Saffron Challah for BreadBakingDay #04

Saffron Challah braid and rosette

Manuela of Baking History is our gracious host for BreadBakingDay #04. When she announced that the theme for this month would be “Bread with Spice(s),” I immediately thought of a bread that I’ve had in mind to try for a while now: saffron challah.

I love saffron, I love challah, and I love to shape dough, so I was in my own little heaven with this one. Challah is the most amazing dough –– it starts out so stiff you think the only thing you’re going to be able to produce with it is some sort of weapon… but then darned if it doesn’t ferment its beautiful golden self into the most supple, silky, workable stuff you’ve ever had the pleasure of holding in your hands.

Challah lends itself spectacularly well to a multitude of braided and other shapes. I decided to go with three braids that look intricate but are simple to do. One has two strands, the other two have six strands each. Notes on the shaping follow the recipe.

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Pan de Muerto

Pan de Muerto loaf closeup

The first days of November mark Mexico’s Day of the Dead (Día de los Muertos), a lively and rich tradition in which departed loved ones are honored and the cycle of life is celebrated.

Although I have never had the opportunity to visit Mexico during this festive time, I wanted to try my hand at making Pan de Muerto (Bread of the Dead), which is traditionally sculpted in a representation of bones. I adapted this one from a recipe in Diana Kennedy’s My Mexican Kitchen: Techniques and Ingredients, as posted on Epicurious. My changes reflect what I discovered worked best for me in making the recipe twice.

The bread is sweet and eggy, similar in texture to a yeasted coffee cake. This one has no anise seed, although other recipes I have seen include it. I didn’t use orange blossom water, only orange zest, and the result was a subtly citrus-scented loaf. [Read more...]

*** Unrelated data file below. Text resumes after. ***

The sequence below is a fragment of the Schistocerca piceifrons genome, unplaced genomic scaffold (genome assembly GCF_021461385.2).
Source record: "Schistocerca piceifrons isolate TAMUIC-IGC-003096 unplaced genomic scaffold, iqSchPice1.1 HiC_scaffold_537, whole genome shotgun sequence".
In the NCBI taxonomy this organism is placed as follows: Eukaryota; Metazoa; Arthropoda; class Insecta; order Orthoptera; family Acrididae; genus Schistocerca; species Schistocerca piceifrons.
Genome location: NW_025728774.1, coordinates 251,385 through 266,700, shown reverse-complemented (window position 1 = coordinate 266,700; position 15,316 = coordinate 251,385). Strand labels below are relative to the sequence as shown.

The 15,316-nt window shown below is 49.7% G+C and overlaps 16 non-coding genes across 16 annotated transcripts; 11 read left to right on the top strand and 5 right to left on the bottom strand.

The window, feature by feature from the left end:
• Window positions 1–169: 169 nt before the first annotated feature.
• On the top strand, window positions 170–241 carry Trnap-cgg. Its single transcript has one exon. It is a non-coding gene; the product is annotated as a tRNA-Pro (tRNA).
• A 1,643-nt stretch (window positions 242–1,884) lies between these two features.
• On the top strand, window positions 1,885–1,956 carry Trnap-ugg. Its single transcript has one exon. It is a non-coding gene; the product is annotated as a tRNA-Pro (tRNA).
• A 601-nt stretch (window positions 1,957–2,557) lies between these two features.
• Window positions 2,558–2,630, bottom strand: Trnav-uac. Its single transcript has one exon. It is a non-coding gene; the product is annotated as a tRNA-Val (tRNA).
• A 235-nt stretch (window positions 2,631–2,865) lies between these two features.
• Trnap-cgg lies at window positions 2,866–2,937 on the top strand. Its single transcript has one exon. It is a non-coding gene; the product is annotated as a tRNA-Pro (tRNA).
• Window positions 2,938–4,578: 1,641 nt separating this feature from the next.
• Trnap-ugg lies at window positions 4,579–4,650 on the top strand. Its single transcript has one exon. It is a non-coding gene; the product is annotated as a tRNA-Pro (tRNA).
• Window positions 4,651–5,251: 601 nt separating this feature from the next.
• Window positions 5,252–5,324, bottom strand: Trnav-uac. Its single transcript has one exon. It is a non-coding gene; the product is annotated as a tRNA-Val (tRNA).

Tortas de Aceite (Olive Oil Wafers)

Tortas de Aceite (Olive Oil Wafers)

Oh my goodness. When my daughter went to Sevilla, Spain two summers ago, she brought back some tortas de aceite, the crisp, lightly sweet olive oil wafers traditionally made there, and I was in love.

Imagine my delight when, paging through Penelope Casas’ excellent La Cocina de Mama: The Great Home Cooking of Spain, I found a recipe for tortas de aceite that calls for leftover bread or pizza dough. I had that leftover dough! And in short order, I had those tortas. I was in love all over again.

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Grissini (Thin Bread Sticks)

Grissini bouquet

If you think you can’t bake bread (which is probably a false notion, by the way), grissini are a sure-fire way to fast success.

These thin bread sticks could not be simpler to make. If you love playing with dough, you’ll get plenty of opportunity here. And who doesn’t love their eminently nosh-able crunch, not to mention the visual panache a bouquet of these babies adds to the dinner table?

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Rustic Flax Seed-Currant Bread

Rustic Flax Seed-Currant Bread

Flax seed - currant bread slicesIf I’m being honest, I must say that neither flax seeds nor currants make my list of favorite taste sensations. So no one is more surprised than me that this rustic bread freckled with these prosaic little ingredients is nothing short of magnificent.

Nutty and light with an occasional hit of sweetness provided by the fruit, flax seed-currant bread is equally at home for breakfast with a drizzle of honey, sliced horizontally for hearty ham sandwich , or after dinner with fruit and cheese.

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Overnight Ciabatta

Ciabatta Crumb

I often refrigerate my loaves after shaping, letting them finish up their final proof in the fridge overnight, for example, so that they’re ready to bake first thing in the morning, or whenever. This has proven to be a wonderful technique for controlling my baking schedule so I can fit a few other activities in (you know, little things like work and sleep).

If I have more than a couple of loaves, though, that can take up rather a lot of space in the refrigerator. When someone on The Fresh Loaf recently brought up the subject of retarding (refrigerating) the dough during its initial fermentation to save on fridge space, I realized that was a pretty good idea, which I had not considered before, especially for breads that proof in a space-greedy couche (thanks, beenjamming!). Then in my recent class at SFBI, retarding was covered in some depth and it was confirmed that, yes, bulk retarding is a very fine strategy. One of the breads we made to illustrate this was a ciabatta, which recipe I have adapted here by substituting a little whole wheat flour and increasing the water to satisfy that thirsty flour.
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